Sex drives Tregs into fat

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Science Immunology  03 Apr 2020:
Vol. 5, Issue 46, eabb8620
DOI: 10.1126/sciimmunol.abb8620


Androgens promote inflammation in visceral adipose tissue (VAT), leading to the expansion of a distinct IL-33 producing stromal population and recruitment of Tregs.

Visceral adipose tissue (VAT) is not only an energy depot, but also an endocrine organ that regulates glucose metabolism. Obesity produces inflammation in VAT, which contributes to insulin resistance and type II diabetes. VAT-resident regulatory T cells (Tregs) have been shown to suppress adipose inflammation and preserve glucose metabolism. Given gender differences in adiposity and diabetes susceptibility across mammals, Vasanthakumar et al. set out to compare Tregs in VAT between male and female mice.

Male mice have increased Tregs in perigonadal VAT, but not other fat depots or tissues. Male VAT Tregs have higher expression of IL-33 receptor (ST2), KLRG1, CCR2, and the transcription factor BLIMP1. The expansion of male VAT Tregs is androgen dependent, and cells revert to a female phenotype in androgen receptor knockout mice (Ar–/–). Transfer of wild-type bone marrow into irradiated Ar–/– males also decreased Treg number, suggesting that the effect of sex hormones is Treg cell–extrinsic. To better characterize the tissue environment, the authors performed bulk RNA sequencing on total VAT, which included immune and stromal populations. Male VAT was enriched for proinflammatory markers TNFa, Il-6, Il-1b, and Ccl2 (the ligand for CCR2). Estrogen limits inflammation in females, with expression of these markers increasing to male levels in estrogen receptor knockout females. Additionally, NSAID treatment decreased VAT Tregs in males, suggesting that inflammation draws Tregs into the adipose. Male VAT is enriched for a CD73+ stromal population that produces IL-33. This CD73+ population is also androgen dependent, as it is largely absent in Ar–/– mice. Supplementing Ar–/– males with IL-33 restores Treg number, suggesting that the cytokine is limiting in adipose.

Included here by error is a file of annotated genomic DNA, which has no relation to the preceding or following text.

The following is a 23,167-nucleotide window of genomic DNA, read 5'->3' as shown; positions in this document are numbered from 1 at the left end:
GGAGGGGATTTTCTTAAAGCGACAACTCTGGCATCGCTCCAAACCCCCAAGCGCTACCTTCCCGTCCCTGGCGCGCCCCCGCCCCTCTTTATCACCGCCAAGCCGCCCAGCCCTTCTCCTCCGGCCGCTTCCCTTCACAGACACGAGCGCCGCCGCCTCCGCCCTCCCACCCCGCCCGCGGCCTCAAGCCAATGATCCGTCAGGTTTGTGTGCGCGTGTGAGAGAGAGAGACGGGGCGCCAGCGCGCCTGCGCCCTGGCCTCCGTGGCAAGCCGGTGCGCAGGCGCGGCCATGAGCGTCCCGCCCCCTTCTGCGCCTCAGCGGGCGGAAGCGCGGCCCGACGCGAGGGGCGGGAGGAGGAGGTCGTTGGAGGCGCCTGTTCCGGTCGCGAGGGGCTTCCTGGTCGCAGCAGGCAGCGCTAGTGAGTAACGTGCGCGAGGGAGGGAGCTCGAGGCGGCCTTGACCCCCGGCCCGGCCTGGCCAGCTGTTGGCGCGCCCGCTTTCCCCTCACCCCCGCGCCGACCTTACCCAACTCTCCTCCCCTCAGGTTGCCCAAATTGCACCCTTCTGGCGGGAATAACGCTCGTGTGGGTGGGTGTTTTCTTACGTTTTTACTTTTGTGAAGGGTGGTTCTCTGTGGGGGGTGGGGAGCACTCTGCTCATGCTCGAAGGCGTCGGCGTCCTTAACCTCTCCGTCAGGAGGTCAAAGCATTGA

Taken together, the authors uncover a male-specific circuit in which androgens promote inflammation and the expansion of an IL-33–producing stromal cell population. Proinflammatory cytokines and IL-33 then recruit Tregs into male VAT. Treg expression of BLIMP1 produces a distinct Treg phenotype, and these cells may function to suppress inflammation and preserve glucose metabolism. Treg-specific deletion of Blimp1 worsens glucose tolerance in males. By contrast, estrogen limits VAT inflammation in females, eliminating the need to recruit Tregs.

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